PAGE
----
A group of 99 patients with a primary affective disorder was given the Maudsley Personality Inventory on admission to hospital and also four years later as part of a follow-up study. The patients were allocated to one of four operationally defined diagnostic groups: phobic anxiety depersonalization state, simple anxiety state, reactive depression and endogenous depression.
It was found that MPI scores are influenced by the prevailing mental state of the patients. The presence of affective illness was associated with a marked increase in neuroticism and a less marked decrease in extraversion; changes in the opposite direction occurred following recovery.
A comparison of the N and E scores obtained during the key illness and at follow-up reflected the tendency for male patients with neurotic disorders to make a good recovery while female patients with neurotic disorders tended to remain more permanently disabled. Patients with endogenous depression were distinguished from the neurotic diagnostic groups by lower N scores and higher E scores, both at key illness and at follow-up.
It is suggested that the MPI can assist in the differentiation of affective disorders as regards outcome if the relative contributions of personality and illness to the scores obtained are considered.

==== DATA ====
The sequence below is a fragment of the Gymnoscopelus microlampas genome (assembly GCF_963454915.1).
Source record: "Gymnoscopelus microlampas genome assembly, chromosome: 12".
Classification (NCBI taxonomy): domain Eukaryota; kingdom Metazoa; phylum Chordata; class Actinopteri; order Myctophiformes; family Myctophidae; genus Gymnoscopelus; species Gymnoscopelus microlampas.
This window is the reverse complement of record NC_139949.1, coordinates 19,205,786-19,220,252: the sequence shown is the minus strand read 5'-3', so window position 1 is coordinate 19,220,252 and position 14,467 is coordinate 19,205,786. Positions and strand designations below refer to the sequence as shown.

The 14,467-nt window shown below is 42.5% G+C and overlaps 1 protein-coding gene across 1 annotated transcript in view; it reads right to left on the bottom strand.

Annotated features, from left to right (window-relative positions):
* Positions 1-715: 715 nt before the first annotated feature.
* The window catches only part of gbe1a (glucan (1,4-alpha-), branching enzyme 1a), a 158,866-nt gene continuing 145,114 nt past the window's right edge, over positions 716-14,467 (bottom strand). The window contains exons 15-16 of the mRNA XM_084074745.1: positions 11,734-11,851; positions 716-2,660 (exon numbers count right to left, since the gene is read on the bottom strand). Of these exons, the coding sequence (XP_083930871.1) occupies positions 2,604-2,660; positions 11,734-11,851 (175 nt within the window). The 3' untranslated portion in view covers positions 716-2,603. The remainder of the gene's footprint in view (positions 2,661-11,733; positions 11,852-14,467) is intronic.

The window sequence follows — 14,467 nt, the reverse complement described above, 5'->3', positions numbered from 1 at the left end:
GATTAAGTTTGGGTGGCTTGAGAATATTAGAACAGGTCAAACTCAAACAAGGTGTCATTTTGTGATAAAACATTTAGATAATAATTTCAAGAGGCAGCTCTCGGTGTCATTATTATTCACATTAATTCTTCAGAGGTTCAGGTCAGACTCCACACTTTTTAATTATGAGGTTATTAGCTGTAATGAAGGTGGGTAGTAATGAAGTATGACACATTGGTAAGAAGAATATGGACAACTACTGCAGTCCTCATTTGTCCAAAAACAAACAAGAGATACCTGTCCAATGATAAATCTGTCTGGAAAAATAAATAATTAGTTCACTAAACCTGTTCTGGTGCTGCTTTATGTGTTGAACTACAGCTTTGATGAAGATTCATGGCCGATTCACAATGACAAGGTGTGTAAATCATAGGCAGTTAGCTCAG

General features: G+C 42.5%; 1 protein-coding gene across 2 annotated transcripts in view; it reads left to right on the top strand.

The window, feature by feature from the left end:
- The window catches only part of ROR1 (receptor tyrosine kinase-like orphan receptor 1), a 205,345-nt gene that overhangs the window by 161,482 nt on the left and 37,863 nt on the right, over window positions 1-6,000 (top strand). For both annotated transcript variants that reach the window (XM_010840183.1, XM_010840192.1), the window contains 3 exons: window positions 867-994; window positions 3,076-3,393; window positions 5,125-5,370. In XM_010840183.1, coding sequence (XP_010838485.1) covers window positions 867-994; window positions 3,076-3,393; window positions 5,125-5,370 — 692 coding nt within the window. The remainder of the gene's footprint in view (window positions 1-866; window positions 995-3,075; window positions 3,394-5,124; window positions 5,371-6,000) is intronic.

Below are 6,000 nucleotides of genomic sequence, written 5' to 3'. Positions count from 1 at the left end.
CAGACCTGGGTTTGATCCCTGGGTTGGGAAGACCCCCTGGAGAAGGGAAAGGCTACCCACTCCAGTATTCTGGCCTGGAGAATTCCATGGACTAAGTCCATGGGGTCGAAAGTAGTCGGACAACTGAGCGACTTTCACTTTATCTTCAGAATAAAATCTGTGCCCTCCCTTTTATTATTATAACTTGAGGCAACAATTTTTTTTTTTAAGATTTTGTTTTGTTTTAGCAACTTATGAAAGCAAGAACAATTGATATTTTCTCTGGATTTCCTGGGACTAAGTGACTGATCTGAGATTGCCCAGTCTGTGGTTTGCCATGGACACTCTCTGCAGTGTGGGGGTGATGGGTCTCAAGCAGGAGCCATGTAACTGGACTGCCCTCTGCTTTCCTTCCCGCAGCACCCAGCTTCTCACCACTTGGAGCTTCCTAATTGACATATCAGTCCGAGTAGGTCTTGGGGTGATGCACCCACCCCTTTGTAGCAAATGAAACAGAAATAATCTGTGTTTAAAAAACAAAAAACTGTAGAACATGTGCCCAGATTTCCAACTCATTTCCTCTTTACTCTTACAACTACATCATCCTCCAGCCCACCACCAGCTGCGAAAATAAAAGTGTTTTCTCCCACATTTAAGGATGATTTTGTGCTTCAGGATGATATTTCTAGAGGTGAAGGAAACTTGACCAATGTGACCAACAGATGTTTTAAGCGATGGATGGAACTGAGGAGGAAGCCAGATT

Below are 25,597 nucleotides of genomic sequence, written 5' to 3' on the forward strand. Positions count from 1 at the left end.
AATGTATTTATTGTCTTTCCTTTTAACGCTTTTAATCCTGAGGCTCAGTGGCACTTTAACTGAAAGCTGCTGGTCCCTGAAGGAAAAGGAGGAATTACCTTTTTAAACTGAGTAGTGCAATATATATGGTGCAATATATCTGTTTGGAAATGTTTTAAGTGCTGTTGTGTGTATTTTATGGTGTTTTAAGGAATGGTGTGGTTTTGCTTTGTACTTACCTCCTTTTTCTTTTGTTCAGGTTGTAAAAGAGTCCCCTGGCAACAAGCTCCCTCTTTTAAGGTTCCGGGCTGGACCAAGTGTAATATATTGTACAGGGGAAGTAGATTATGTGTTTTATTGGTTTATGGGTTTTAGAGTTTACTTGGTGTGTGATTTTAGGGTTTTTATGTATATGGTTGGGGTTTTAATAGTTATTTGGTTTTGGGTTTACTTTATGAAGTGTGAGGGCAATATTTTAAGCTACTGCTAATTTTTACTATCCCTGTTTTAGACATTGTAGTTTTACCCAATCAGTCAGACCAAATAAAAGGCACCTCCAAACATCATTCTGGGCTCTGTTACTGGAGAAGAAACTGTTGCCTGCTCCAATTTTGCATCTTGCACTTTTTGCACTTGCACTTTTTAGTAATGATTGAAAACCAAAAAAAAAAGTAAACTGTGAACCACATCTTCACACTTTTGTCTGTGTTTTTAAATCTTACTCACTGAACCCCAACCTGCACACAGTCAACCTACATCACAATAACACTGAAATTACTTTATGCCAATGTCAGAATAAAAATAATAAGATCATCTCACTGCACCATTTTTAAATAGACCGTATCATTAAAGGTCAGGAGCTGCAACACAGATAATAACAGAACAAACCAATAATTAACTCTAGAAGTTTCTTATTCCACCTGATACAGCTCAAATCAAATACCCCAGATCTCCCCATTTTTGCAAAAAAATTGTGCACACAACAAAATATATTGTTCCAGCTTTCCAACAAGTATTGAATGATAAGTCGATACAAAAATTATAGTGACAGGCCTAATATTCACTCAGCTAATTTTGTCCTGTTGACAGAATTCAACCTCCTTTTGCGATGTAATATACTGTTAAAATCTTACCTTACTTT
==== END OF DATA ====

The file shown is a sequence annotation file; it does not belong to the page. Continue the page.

Personality differences were demonstrated in patients after recovery from three forms of affective disorders: the female phobic anxiety group, the male simple anxiety group, and the endogenous depression group.
In the diagnostic groups of reactive depression and endogenous depression, the N scores obtained at key illness of patients who subsequently recovered were significantly lower than the scores of patients who remained unwell.
The inclusion of information regarding age, sex, diagnosis and MPI scores of patients with affective disorders was found to increase the accurate prediction of outcome by a highly significant degree over the rate obtained when none of these variables was employed.